Surface runoff of water

May 8, 2011, 8:03 am

Surface Runoff

If the amount of water falling on the ground is greater than the infiltration rate of the surface, runoff or overland flow will occur. Runoff specifically refers to the water leaving an area of drainage and flowing across the land surface to points of lower elevation. It is not the water flowing beneath the surface of the ground. This type of water flow is called throughflow. Runoff involves the following events:

Table 1: Continental runoff values.
Continent Runoff Per Unit
Area (mm per yr.)
Europe 300
Asia 286
Africa 139
North and Central America 265
South America 445
Australia, New Zealand and New Guinea 218
Antarctica and Greenland 164
Source: Lvovitch, M.L. 1972. World water balance,
In: Symposium of World Water Balance. IASH-UNESCO.
Report Number 92.
  • Rainfall intensity exceeds the soil's infiltration rate and water begins accumulating at ground surface.
  • Accumulating water causes a thin layer of water to form. This water layer begins to move downslope because of gravity.
  • Flowing water accumulates into larger depressions on the ground surface.
  • Depressions fill up and overflow forming small rills.
  • Rills join to form larger streams and rivers.
  • Streams and rivers flow until they eventually empty into lakes or oceans.

On a global scale, runoff occurs because of the imbalance between evaporation and precipitation over the Earth's land and ocean surfaces. Oceans make up 71% of the Earth's surface and the solar radiation received here powers the global evaporation process. In fact, 86% of the Earth's evaporation occurs over the oceans, while only 14% occurs over land. Of the total amount of water evaporated into the atmosphere, precipitation returns only 79% to the oceans, and 21% to the land. Surface runoff sends 7% of the land-based precipitation back to the ocean to balance the processes of evaporation and precipitation.

The distribution of runoff per continent shows some interesting patterns (see Table 1). Areas having the most runoff are those with high rates of precipitation and low rates of evaporation.

Streamflow and Stream Discharge

caption Figure 1: Stream hydrograph. (Source: PhysicalGeography.net)

The term streamflow describes the process of water flowing in the organized channels of a stream or river. Stream discharge represents the volume of water passing through a river channel during a certain period of time. Stream discharge can be expressed mathematically with the following equation:

Q = W x D x V

where,

Q equals stream discharge usually measured in cubic meters per second, W equals channel width, D equals channel depth, and V equals velocity of flowing water.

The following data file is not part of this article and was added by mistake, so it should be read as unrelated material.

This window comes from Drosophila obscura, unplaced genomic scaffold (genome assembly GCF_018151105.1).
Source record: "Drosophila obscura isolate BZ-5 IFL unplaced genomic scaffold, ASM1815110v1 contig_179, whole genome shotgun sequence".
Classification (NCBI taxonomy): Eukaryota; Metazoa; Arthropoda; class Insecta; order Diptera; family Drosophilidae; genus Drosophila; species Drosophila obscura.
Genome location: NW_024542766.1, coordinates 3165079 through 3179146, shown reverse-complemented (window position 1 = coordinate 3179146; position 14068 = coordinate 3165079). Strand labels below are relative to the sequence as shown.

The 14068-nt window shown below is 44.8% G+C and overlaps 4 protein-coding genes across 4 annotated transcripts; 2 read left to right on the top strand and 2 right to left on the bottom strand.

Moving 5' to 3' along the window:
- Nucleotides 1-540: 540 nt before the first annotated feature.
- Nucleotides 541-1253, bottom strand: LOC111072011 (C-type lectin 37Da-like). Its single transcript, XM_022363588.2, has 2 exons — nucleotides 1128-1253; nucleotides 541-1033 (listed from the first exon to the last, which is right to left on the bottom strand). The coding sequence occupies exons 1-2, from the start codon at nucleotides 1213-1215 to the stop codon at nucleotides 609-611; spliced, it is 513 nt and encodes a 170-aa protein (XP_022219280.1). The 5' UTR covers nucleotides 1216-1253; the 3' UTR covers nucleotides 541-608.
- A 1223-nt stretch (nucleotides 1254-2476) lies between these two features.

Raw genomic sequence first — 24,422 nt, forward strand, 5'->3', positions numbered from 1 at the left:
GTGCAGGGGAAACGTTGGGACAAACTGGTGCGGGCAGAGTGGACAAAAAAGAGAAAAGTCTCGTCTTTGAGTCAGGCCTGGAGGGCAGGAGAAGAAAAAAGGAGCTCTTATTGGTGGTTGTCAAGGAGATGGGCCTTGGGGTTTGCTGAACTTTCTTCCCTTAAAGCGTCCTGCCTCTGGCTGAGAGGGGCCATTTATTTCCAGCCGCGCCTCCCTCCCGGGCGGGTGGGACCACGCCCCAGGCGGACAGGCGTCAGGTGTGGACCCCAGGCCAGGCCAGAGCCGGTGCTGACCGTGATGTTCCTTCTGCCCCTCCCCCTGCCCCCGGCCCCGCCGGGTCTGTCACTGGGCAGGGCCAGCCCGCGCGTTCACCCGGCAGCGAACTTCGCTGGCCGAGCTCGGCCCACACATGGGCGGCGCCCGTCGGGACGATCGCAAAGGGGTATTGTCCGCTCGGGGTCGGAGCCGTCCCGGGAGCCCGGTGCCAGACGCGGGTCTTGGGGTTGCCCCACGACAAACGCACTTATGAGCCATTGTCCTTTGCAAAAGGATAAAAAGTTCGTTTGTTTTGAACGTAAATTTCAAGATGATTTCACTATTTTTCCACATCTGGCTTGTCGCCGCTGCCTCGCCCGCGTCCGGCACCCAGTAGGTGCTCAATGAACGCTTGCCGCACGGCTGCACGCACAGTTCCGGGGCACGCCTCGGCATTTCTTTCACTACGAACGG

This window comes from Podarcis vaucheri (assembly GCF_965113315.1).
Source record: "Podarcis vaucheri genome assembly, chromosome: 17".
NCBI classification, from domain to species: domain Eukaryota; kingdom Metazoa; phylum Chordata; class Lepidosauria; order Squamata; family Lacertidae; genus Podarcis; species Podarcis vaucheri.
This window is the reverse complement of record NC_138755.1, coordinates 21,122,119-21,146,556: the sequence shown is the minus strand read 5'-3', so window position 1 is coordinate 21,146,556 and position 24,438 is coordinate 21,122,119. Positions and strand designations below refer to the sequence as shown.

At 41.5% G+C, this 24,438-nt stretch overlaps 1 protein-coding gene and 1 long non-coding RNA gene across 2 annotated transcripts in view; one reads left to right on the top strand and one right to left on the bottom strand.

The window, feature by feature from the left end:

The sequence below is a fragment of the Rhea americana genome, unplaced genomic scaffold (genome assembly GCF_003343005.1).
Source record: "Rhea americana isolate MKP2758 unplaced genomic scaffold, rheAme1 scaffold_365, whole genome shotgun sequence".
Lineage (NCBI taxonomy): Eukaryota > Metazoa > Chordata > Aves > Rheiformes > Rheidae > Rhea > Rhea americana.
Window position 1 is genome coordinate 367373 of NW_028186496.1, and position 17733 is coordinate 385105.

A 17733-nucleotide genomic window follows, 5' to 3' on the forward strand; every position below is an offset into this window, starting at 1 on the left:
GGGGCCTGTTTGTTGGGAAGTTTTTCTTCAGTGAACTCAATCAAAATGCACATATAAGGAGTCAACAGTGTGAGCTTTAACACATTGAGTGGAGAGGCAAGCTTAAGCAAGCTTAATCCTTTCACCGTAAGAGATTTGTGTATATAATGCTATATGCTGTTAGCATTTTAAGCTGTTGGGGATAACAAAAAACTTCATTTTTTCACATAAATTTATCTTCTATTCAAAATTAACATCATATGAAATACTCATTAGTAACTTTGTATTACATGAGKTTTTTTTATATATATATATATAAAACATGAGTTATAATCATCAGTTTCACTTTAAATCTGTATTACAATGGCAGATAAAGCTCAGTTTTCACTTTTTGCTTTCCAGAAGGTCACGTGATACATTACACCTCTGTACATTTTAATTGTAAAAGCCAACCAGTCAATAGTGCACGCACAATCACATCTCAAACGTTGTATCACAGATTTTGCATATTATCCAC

Because of streamflow's potential hazard to humans, many streams are gauged by mechanical recorders. These instruments record the stream's discharge on a hydrograph. The graph in Figure 1 illustrates a typical hydrograph and its measurement of discharge over time.

From this graph we can observe the following:

  • A small blip caused by rain falling directly into the channel is the first evidence that stream discharge is changing because of the rainfall.
  • A significant time interval occurs between the start of rain and the beginning of the main rise in discharge on the hydrograph. This lag occurs because of the time required for the precipitation that falls in the stream's basin to eventually reach the recording station. Usually, the larger the basin the greater the the time lag.
  • The rapid movement of surface runoff into the stream's channels and subsequent flow causes the discharge to rise quickly.
  • The falling limb of the hydrograph tends to be less steep than the rise. This flow represents the water added from distant tributaries and from throughflow that occurs in surface soils and sediments.
  • After some time the hydrograph settles at a constant level known as base flow stage. Most of the base flow comes from groundwater flow which moves water into the stream channel very slowly.

Not all hydrographs are the same. Actually, the shape and magnitude of the hydrograph is controlled by two sets of factors:

  • Permanent Factors – slope of basin, soil structure, vegetation, channel density, etc.
  • Transient Factors – those factors associated with precipitation input – size of storm, intensity, duration of rainfall, etc.

Further Reading

Glossary

Citation

Pidwirny, M. (2011). Surface runoff of water. Retrieved from http://www.eoearth.org/view/article/156353

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